The new mortgage rules are more likely to challenge mortgage brokers than mortgage specialists, says one leading road rep, pointing to greater broker reliance on “marginally qualified A clients.”
“This is just my opinion and it’s derived from my conversations with mortgage broker colleagues and friends,” said Cristiano Vilela, a Kingston-based mobile specialist, with more than a decade of banking experience behind him. “The rules will probably affect mortgage brokers more than us because of the type of business we see, which tends to be more A-clients who are well able to qualify under the new rules.
“Brokers tend to do more business with clients who may have just qualified under the old rules and won’t under the new.”
That theory gets put to the test starting today as th new mortgage rules kick in, restricting the maximum amortization on an insured mortgage to 25 years and the LTV on a refi to 80 per cent.
Another potential challenge for brokers, suggests Vilela, are caps on debt ratios, which may further restrict the current client pool for mortgage professionals, in particular.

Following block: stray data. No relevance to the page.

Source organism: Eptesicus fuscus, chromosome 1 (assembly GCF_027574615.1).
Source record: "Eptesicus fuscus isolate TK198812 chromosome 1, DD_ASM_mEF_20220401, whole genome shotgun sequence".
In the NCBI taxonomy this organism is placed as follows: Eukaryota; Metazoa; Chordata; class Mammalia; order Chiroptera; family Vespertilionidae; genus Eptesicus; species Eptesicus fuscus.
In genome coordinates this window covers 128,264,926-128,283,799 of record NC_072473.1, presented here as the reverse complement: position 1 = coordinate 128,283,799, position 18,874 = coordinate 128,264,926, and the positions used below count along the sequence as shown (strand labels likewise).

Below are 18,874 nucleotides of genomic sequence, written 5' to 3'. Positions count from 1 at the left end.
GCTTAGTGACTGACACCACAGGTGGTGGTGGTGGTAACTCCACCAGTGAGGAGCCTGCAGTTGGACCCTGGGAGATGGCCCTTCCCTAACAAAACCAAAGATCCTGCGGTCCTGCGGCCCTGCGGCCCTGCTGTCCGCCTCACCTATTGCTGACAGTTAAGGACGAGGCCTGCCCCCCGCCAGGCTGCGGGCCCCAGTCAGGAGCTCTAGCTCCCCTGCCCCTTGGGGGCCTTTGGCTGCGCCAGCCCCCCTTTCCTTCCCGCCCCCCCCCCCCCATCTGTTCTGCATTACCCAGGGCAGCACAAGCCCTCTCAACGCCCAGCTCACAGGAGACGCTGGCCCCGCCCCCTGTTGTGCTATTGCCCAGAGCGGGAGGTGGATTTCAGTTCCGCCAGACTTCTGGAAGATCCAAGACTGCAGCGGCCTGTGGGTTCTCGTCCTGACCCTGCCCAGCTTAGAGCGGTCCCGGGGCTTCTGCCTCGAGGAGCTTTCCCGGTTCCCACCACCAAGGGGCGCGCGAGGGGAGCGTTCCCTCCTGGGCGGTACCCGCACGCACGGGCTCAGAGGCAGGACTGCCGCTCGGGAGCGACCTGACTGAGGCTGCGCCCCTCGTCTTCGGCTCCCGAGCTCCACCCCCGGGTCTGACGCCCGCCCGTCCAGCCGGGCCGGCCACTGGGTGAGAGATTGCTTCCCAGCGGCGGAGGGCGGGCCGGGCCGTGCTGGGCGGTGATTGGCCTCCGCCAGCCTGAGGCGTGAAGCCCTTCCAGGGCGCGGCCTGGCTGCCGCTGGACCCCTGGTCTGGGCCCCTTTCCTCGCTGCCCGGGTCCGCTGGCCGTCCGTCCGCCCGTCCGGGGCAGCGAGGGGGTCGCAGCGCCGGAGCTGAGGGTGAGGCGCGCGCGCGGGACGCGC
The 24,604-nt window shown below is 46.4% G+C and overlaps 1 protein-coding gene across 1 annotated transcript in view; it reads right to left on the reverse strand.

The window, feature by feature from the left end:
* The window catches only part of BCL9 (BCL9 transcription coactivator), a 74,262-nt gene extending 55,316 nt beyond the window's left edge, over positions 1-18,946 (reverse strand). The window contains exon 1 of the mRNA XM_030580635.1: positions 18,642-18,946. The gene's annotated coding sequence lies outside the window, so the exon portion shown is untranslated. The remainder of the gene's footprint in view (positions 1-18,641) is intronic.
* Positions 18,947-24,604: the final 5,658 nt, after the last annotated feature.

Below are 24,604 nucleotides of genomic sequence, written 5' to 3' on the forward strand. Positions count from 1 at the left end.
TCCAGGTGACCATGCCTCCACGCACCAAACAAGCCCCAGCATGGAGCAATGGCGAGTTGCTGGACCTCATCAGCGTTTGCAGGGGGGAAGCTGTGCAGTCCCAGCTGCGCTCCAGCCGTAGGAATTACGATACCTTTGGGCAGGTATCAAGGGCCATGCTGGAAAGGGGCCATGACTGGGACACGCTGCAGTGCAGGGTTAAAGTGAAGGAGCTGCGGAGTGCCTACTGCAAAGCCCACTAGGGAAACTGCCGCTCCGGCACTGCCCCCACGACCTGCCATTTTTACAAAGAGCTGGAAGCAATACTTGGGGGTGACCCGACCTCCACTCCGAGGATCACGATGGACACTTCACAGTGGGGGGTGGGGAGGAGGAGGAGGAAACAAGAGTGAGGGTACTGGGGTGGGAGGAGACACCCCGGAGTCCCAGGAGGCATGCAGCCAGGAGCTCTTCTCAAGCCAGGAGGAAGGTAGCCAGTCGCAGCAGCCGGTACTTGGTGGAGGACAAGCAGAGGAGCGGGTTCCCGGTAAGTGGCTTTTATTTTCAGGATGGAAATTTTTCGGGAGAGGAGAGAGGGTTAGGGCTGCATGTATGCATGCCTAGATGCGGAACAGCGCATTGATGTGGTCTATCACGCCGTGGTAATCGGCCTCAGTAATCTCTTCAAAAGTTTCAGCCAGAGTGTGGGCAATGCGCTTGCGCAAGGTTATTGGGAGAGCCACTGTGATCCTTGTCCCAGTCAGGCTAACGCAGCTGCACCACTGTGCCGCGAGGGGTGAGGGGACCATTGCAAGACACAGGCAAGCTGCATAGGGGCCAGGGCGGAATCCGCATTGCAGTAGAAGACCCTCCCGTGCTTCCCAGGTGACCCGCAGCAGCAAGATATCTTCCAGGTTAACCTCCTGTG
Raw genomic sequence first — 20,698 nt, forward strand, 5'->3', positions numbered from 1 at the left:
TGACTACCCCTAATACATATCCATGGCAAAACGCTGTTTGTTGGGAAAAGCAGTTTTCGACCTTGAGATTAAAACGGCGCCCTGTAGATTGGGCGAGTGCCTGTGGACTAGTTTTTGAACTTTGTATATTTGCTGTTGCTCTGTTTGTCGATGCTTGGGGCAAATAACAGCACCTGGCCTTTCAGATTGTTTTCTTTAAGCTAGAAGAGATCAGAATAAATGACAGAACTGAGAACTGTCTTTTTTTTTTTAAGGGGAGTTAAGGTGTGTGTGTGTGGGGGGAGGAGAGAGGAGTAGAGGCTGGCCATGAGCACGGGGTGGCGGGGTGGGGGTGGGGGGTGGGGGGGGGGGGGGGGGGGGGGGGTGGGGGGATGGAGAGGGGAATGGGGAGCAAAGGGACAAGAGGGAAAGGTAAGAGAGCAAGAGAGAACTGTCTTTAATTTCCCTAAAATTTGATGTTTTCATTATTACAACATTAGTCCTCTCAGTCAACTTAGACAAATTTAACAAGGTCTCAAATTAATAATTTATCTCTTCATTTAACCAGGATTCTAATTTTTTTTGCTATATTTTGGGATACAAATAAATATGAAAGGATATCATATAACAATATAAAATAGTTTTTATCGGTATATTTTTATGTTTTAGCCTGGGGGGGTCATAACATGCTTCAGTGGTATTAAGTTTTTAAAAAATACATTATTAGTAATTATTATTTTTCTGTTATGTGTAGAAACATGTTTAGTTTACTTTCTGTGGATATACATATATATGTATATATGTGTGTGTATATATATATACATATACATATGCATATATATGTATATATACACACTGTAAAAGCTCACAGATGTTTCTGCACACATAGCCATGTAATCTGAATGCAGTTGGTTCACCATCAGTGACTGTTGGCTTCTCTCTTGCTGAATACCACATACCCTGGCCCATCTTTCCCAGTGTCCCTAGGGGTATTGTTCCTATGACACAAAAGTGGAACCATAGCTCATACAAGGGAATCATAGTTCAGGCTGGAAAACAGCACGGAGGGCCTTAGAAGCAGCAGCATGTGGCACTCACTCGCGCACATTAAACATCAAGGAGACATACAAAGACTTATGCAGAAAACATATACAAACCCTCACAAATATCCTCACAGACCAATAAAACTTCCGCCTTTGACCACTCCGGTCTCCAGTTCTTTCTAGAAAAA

Still, many brokers have steadily shifted their client focus to Triple-A borrowers, developing books less sensitive to changes in basic eligibility.
The new rules are more likely to affect new agents dependent on first-time buyers, said one industry veteran.
“We’re talking about young agents who haven’t had the time to develop a client book of people with significant equity in their homes and so are dependent on those first-time buyers with 5 per cent down,” Ray McMillan, a broker with Home Mortgage Consultants Inc. in Mississauga, told MortgageBrokerNews.ca. “Also, in terms of refis, unless you have a stable of private lender in place, it will be harder to get those refi deals done."
Vilela and other road reps won’t be relying on those private deals either, but may see their employers gain market share for A deals as a new rate war emerges, argue analysts.